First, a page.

Monday, July 9, 2007

Live Free or Die Hard

What happens when Bruce Willis's John McClane comes across something he doesn't understand? A lot of things blow up. I mean a lot of things. In the fourth installment in the Die Hard series, Willis is this time pitted against cyber-terrorists bent on shutting down all of the country's major information, communication, and utilities centers. To make up for his technological ineptitude he is joined by Matt Farrell (Justin Long), a hacker who inadvertently helped the bad guys led by Thomas Gabriel (Timothy Olyphant).

I was dubious about this movie, especially following the disappointments of the second and third installments. Bruce Willis is in his fifties- can he really still be a viable action hero? At least by the fourth Lethal Weapon, Mel Gibson and Danny Glover were acknowledging their age. Willis (and I suppose movie magic), put those fears to rest. He's just as hard as ever. Long adds an enjoyable bit of geekiness, creating a comical foil to McClane's machismo. A guest appearance by Kevin Smith as "Warlock" just enhances these juxtaposed personalities.

It wouldn't be a Die Hard movie without gun fights, car chases, and many many explosions. Director, Les Wiseman takes these action movie cliches to a new level. A helicopter chase, a confrontation between a semi, and an F-35, and even a gunfight in car- while suspended in an elevator shaft (likely a reference to a pivotal scene in the first Die Hard) are all action packed sequences.

For the most part I loved the action. There were some parts that were just overdone a little, however, and brought down my enjoyment a bit. The sequence with McClane taking on a fighter jet, was dare I say it, a little dumb. A few too many things blew up, treading the border of absurdity found in a James Bond movie. It's difficult for an already well established action star to still pull off the reluctant hero role. One of the things that made the first movie so good, was that Willis was not an action hero yet. He was literally just someone in the wrong place at the wrong time. That can only be convincing so many times.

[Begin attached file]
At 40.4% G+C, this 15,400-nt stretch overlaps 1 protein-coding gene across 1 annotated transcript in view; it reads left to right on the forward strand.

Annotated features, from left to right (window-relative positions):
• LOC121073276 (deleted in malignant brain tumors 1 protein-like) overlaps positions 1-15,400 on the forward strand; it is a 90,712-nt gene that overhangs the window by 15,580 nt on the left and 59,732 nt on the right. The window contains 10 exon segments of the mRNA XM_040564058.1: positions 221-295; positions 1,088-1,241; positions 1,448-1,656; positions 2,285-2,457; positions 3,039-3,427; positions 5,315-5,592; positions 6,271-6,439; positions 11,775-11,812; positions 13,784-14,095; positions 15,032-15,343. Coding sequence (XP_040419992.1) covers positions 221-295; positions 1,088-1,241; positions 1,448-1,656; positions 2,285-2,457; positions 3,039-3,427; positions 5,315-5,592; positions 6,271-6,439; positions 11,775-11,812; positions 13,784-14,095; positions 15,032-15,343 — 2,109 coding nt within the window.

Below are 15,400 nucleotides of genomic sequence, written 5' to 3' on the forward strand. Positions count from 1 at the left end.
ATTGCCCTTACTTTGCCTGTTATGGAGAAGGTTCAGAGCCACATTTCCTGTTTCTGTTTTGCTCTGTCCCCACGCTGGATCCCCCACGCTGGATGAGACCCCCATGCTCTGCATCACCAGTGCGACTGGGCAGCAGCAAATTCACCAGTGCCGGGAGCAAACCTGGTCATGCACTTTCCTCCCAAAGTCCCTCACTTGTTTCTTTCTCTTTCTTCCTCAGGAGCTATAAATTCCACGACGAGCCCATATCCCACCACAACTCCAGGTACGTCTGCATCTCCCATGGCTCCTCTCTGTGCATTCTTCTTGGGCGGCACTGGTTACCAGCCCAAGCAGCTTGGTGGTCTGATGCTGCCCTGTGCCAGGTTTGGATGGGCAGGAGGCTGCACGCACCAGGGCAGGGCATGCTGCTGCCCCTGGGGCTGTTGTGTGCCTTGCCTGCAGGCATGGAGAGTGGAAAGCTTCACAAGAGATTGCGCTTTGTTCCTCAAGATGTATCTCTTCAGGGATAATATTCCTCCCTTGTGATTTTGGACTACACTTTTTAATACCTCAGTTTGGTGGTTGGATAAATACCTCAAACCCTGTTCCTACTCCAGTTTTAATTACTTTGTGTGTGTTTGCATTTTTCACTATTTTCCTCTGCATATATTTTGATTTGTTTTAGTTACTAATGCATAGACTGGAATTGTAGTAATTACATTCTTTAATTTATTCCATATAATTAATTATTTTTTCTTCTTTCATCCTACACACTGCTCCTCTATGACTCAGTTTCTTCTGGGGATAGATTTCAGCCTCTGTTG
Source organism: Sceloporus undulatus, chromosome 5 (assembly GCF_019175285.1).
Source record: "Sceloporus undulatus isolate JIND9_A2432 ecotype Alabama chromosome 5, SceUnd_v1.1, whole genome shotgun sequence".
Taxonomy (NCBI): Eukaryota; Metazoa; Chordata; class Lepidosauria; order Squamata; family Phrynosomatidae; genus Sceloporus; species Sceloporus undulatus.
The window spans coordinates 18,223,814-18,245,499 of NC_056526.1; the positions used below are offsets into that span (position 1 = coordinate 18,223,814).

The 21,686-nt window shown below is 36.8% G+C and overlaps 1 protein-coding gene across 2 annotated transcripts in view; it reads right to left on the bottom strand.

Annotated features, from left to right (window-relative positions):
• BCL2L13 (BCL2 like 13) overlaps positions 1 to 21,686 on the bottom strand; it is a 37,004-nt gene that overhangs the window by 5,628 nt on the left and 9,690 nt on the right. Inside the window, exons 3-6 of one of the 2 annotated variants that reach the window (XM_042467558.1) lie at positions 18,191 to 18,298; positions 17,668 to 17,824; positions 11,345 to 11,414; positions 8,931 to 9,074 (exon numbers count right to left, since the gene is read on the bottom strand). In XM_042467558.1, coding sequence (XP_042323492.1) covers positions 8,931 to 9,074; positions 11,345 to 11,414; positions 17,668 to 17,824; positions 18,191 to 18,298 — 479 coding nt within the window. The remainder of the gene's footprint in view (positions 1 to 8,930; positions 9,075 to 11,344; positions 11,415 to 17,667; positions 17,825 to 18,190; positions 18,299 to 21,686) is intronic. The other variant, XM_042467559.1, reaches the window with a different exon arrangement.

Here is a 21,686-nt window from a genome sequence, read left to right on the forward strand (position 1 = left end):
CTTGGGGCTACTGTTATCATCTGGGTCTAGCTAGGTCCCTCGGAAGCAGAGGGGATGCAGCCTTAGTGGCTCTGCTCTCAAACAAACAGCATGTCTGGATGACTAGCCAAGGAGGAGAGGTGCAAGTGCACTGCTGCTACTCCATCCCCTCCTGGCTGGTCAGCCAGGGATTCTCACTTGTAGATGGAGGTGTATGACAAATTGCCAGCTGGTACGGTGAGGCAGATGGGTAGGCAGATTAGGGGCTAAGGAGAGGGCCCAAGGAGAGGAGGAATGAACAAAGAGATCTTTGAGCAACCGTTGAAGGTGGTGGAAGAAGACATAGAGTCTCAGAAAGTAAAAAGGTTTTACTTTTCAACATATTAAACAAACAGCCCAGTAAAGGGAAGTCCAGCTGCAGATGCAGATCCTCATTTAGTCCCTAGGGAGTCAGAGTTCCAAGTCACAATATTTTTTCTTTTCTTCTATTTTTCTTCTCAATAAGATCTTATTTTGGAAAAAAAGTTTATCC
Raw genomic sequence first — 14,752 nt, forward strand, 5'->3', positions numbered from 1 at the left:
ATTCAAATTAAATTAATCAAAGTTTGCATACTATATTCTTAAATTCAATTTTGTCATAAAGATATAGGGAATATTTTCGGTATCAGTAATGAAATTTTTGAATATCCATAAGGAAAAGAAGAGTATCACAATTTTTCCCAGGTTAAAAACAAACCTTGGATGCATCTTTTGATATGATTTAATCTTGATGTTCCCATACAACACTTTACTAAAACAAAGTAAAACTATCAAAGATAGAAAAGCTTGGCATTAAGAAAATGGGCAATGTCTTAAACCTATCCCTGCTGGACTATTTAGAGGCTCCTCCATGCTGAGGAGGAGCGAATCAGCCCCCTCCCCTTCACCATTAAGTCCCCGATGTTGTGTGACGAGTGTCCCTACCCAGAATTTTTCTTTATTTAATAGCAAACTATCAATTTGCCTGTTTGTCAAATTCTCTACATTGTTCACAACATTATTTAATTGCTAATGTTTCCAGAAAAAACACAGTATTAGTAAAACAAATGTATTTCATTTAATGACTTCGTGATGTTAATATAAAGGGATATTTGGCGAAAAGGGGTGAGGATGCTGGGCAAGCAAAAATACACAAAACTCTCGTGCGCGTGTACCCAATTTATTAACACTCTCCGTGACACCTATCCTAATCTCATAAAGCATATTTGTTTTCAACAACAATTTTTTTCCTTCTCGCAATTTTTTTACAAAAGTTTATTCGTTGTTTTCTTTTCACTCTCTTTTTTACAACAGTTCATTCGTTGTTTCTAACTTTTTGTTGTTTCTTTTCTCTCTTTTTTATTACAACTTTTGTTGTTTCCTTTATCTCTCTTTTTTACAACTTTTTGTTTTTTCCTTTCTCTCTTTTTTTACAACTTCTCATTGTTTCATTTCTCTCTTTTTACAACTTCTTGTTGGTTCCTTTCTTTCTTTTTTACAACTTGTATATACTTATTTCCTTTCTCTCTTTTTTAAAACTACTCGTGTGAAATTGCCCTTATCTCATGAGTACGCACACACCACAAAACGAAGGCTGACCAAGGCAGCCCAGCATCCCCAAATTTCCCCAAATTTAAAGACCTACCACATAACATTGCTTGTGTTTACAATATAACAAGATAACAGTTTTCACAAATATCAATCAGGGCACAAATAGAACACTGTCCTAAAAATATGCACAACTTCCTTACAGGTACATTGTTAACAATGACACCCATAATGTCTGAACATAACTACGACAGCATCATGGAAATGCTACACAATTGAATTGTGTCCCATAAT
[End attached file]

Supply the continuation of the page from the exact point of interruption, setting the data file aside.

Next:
For this movie they tried to play up the reluctant idea a little too obviously. His daughter Lucy (Mary Elizabeth Winstead), is brought into the conflict, playing a rather unnecessary role as a bargaining chip. We never really get to know her. I don't like the idea of John McClane having a daughter. It tried to humanize him a little, but instead just made him flat. There was no convincing chemistry between the two, and I never felt he truly cared for her. Willis was obviously trying to wrestle with portraying McClane as a father, without cracking his tough guy shell. The end result was a little messy on all fronts.

Perhaps I was looking a little to much at character. After all, it is the fourth movie in an action franchise dating from fifteen years ago. I might have enjoyed it more if they didn't even attempt the failed character development, and just went straight ahead on the action (but still toning it down just a little). Despite all of this, the movie was fun- even though they censored his trademarked "Yippee Ki Yay Mother F*****." I guess that's what happens when you take a rated R franchise, and make it PG-13.

Watch the Trailer



Anonymous said...

To be fair, the daughter was around in the first Die Hard (and a son too). Remember when the TV reporter went to the house to try to interview the kids? Although I agree that they did a really bad job incorporating the character, considering you forget about her by the time you see her for the second time in the movie.

Although now I have an overwhelming urge to see the Mythbusters hit a helicopter with a car. Either that, or figure out how to make your delete key blow your computer up...


Harry said...

I'd personally like to see Mythbusters try to balance Buster on the back of a fighter jet.